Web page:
Sleeper trains have not been in vogue across mainland Europe for many years.
Their number has been steadily reduced in France, Italy and Spain and now comes news that Germany's Deutsche Bahn, one of the last of the big operators with its CNL (City Night Line) brand, is also preparing to wield the axe.
DB will withdraw a number of its underperforming CNL services from December, industry magazine International Railway Journal reports.
The sleeper services in question are:
- Basel/Amsterdam/Prague to Copenhagen
- Hamburg/Berlin/Munich to Paris
- Services from Warsaw/Prague to Amsterdam will continue to operate but will terminate at Cologne.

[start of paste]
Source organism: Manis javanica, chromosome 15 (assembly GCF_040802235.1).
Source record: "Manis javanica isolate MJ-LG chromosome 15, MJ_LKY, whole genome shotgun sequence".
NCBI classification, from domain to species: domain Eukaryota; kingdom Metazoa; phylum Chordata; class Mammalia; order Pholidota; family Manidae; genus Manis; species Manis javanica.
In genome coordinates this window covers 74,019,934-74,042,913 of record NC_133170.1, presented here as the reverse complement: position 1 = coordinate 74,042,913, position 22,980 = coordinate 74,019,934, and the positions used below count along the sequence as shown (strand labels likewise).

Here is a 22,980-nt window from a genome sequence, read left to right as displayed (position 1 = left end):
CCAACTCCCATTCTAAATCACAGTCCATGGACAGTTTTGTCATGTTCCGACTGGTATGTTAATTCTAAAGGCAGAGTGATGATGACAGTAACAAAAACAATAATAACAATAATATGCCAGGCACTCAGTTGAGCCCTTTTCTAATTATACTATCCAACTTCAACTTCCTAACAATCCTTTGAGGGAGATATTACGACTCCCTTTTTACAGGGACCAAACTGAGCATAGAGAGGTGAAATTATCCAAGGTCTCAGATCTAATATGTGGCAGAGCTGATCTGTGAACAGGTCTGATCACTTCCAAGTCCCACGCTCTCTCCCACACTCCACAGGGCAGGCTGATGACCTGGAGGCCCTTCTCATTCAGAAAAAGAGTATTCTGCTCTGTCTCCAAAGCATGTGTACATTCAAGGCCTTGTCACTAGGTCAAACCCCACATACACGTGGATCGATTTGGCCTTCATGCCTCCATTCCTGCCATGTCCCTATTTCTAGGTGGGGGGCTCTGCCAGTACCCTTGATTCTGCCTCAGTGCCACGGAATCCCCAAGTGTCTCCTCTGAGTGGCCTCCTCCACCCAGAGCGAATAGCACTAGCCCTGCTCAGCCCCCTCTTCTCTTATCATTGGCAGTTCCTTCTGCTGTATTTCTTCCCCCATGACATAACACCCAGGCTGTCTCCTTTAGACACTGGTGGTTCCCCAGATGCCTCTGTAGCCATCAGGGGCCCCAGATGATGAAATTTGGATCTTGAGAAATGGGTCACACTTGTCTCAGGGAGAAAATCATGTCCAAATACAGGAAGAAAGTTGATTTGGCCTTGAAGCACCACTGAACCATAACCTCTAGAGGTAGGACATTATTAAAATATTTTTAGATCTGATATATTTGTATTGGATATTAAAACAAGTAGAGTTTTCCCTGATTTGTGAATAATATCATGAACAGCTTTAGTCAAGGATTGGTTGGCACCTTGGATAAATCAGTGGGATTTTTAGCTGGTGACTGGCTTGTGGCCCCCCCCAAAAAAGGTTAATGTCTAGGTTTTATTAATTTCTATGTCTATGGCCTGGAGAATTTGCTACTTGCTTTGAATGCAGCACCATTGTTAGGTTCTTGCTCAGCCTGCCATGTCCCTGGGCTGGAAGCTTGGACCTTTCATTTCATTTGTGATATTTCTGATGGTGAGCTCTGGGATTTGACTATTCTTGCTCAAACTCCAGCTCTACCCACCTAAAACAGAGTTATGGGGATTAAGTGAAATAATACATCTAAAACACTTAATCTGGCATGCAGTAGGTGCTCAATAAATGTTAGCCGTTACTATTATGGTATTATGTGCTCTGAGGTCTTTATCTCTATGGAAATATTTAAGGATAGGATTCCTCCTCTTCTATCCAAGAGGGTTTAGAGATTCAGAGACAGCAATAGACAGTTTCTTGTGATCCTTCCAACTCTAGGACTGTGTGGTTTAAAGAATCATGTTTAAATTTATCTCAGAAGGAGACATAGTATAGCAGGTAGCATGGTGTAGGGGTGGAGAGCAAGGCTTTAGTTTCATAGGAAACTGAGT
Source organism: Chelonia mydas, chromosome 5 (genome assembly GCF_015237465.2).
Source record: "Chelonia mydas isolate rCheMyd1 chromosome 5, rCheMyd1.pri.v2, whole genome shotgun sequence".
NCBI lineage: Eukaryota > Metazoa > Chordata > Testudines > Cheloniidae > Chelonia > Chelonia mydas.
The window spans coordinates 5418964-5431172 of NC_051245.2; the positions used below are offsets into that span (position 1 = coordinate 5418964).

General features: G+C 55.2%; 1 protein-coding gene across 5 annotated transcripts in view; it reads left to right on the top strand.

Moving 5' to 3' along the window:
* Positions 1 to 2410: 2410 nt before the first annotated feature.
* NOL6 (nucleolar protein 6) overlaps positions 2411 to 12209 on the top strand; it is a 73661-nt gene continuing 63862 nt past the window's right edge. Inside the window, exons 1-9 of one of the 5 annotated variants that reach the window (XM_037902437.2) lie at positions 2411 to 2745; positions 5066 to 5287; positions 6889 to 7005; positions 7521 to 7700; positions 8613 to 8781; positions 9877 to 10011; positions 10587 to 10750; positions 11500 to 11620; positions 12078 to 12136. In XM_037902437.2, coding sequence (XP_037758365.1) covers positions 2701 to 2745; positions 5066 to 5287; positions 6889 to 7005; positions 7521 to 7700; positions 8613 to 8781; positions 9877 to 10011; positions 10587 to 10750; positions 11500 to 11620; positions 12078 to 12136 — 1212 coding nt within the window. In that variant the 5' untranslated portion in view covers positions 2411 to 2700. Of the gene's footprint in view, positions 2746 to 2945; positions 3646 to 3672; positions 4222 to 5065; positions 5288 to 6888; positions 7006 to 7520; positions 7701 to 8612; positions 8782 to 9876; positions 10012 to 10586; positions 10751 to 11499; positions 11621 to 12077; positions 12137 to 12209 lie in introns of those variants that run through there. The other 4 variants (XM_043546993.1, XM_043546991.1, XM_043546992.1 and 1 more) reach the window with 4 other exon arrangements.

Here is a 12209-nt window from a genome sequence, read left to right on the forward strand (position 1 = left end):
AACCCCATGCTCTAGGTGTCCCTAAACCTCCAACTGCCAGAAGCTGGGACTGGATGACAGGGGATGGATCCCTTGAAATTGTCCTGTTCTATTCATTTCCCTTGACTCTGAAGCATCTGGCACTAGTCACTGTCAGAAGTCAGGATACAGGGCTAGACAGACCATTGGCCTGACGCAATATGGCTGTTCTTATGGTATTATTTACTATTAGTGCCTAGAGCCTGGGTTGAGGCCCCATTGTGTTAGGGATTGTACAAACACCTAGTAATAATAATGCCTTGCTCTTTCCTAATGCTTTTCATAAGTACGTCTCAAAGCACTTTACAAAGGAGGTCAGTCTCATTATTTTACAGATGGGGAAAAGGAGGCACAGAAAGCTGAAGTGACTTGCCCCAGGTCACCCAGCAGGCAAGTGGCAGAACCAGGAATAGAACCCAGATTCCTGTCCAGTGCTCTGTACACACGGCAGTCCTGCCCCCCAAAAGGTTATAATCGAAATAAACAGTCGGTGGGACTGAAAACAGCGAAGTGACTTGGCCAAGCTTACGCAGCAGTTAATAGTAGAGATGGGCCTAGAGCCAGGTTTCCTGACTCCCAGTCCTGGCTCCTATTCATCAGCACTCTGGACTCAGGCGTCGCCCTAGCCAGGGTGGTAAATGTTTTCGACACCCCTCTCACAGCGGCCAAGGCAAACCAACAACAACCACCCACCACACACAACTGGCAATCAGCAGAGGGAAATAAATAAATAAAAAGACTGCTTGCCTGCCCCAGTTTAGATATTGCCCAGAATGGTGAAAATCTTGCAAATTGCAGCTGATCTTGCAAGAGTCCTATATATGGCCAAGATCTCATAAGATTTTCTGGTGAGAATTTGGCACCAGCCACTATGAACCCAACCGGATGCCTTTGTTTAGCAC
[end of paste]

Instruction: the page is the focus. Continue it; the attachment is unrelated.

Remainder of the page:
DB said that revenue has been low in recent times, yet operating costs are high. Right now, these services are losing €20 million a year and their rolling stock is coming to the end of its life.
There are a variety of reasons why Europe's sleeping trains are in long-term decline.
These include the lack of "hotel standards" expected by today's travellers. For instance, an en suite shower and toilet accommodation — even if available — is extremely costly.
Then there's the faster pace of life. For business travellers, it's becoming the norm to get the trip done within as short a time as possible.
And, finally, there's now competition not just from airlines but also from the growing high-speed train network. As a result, many business trips can be accompished in one day, rather than two.